Saturday morning was race number two in the 3W Races Westminster Six Pack series, and I was pretty excited for it. Last time around it had been so snowy that it was really difficult to run, and while it was still not going to be super warm this week, it at least wasn’t going to be so freezing that I thought my fingers would fall off!
After the last race I had sworn that I would wear my big puffy ski gloves for any future winter races, but when I saw that temperatures were going to be in the high 20s/low 30s that seemed practically balmy compared to the low teens that they were in for the last race. So I simply brought a new pair of Mizuno gloves that are specifically made for running in winter, and hoped they would do the trick.
I did a whole bunch of work/cleaning in the morning before the race and suddenly looked up to realize that it was 8:15am and I needed to get going for the 9am start, so I jumped into the car and headed out on my way. I was pleasantly surprised to find that I made it to the race parking lot in less than 15 minutes. The start of the race was closer than I had thought! Although I love where I live, I always feel like it takes me forever just to get out of my big neighborhood and to the highway, so it was nice that this was just a short jaunt on the highway and then basically right there.
The parking lot was jam-packed compared to the last time, and I assumed that meant we were drawing a bigger crowd because of the nicer weather. We turned out to have 30 more people racing than last time, but the reason for the extra cars was actually a dance competition of some kind going in on in the hotel next to the course. I parked my car back in the corner of the lot and headed to the starting area to collect my bib. Packet pickup was a lot faster this time, which was great, since my legs were a little bit chilly in the running tights I was wearing. But I reminded myself that my legs would definitely warm up during the race; it was just my hands that I needed to worry about staying warm.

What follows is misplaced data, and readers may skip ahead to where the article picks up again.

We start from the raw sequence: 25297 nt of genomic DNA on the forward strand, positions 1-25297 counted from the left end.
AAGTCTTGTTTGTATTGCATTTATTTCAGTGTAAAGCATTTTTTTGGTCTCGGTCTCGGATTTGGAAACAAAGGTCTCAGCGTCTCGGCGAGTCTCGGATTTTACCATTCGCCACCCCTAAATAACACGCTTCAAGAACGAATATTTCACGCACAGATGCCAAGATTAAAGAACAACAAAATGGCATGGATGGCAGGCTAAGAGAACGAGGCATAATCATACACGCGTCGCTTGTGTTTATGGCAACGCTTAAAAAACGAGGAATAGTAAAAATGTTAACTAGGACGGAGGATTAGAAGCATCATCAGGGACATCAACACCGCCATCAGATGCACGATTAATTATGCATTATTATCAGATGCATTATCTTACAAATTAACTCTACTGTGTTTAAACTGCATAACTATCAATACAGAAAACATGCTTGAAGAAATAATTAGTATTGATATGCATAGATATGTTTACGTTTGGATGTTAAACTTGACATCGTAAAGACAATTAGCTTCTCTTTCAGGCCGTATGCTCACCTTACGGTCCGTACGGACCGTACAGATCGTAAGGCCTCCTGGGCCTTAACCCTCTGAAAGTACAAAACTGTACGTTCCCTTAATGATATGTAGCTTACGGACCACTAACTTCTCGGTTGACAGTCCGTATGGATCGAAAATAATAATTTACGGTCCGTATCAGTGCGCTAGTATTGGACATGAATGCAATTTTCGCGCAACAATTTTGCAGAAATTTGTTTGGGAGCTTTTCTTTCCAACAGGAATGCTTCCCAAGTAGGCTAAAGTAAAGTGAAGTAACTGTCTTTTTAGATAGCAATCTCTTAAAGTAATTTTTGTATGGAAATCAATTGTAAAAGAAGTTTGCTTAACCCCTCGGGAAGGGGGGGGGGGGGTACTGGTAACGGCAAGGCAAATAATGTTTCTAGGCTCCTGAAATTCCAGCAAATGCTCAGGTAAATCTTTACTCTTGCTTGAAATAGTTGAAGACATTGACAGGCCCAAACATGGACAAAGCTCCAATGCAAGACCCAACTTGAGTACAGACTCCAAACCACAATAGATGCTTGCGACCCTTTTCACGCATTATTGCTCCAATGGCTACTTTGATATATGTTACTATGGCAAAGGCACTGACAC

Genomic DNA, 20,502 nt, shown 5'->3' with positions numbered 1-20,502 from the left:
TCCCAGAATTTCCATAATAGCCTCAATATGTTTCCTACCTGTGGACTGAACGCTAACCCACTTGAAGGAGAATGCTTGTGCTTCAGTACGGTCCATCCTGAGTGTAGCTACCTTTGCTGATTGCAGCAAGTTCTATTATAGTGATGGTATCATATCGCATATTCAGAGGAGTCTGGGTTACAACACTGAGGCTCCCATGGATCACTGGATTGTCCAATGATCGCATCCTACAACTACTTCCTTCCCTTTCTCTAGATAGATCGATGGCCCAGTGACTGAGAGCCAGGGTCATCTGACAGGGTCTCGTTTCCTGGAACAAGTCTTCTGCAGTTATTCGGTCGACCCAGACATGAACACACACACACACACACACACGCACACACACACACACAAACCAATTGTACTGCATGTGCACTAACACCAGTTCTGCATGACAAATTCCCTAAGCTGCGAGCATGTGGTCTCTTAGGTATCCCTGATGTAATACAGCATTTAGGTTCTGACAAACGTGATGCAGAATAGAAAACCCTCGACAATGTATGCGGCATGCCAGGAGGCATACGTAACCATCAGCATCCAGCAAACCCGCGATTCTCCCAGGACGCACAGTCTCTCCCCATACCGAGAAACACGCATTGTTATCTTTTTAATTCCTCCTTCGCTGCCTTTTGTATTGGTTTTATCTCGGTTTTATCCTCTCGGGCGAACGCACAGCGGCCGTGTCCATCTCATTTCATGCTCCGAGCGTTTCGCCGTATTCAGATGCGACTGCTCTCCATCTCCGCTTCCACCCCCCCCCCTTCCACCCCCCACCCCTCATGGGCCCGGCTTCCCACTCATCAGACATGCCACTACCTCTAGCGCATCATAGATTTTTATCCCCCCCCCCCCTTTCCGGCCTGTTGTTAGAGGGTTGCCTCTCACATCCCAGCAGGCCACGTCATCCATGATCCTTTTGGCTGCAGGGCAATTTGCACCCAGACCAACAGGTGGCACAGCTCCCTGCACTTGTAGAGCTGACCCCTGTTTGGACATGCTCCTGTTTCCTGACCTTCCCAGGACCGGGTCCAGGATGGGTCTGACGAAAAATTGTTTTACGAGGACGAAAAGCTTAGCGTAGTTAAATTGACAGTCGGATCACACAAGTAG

Since I still had about ten minutes until the start, I decided to head into the hotel lobby to stay warm. There were a bunch of other racers doing the same, and it was a great venue to wait! But finally it got close to 9am so we all headed to the start. The race organizers had announced beforehand that they would be starting the two mile race first, before the 5K, which I was kind of confused by. Generally the shorter race is going to have people who are a little bit newer to running (especially since we were talking about a two miler versus a 5K where there isn’t going to be a huge speed difference), so I was surprised they weren’t starting the 5K first. We started about four minutes after the two milers started. With the crowds ahead in mind, I lined up pretty close to the front in an attempt to avoid a lot of weaving. When it was our time to go, we took off – and I quickly noticed that there was only one girl ahead of me. I was squarely the second-place female, and hoped that I could keep that place up as the race continued. It would be really exciting to move up one place from where I had finished in the last race!
The course on Saturday was so different than the last time around – the pavement was basically dry in most places, although there were a few short little sections of ice to either go around (doable in most cases) or step carefully over (one section of about 50 feet around mile 1). Yippee! This made it so much easier to just run and relax rather than trying to figure out how to pass people in ankle deep snow.
The Mizuno gloves I was wearing were thin, but did a good job keeping my hands warm. The index fingers had little patches that were touchscreen compatible… but my phone is locked with a fingerprint sensor, so that did me no good to get it unlocked! (And my company-required password that I would otherwise type in is 8 characters with capitals, numbers, and symbols… not the easiest to type.) The easiest way to get access to my phone was to take my glove off entirely, but that was kind of a pain so I ended up not looking at my time until the end of the race. I need to remember next time to wear my Garmin on the outside of my jacket so it’s easier to see how I’m doing and pace myself!
Instead, I just watched the girl in front of me as she got a little bit further and further ahead, until the course got so windy that I couldn’t see her at all. This course is definitely not a straight shot, and I found myself thinking about Adam and his constant reminders of the importance of running the tangents on a course like this. I did my best to follow his advice!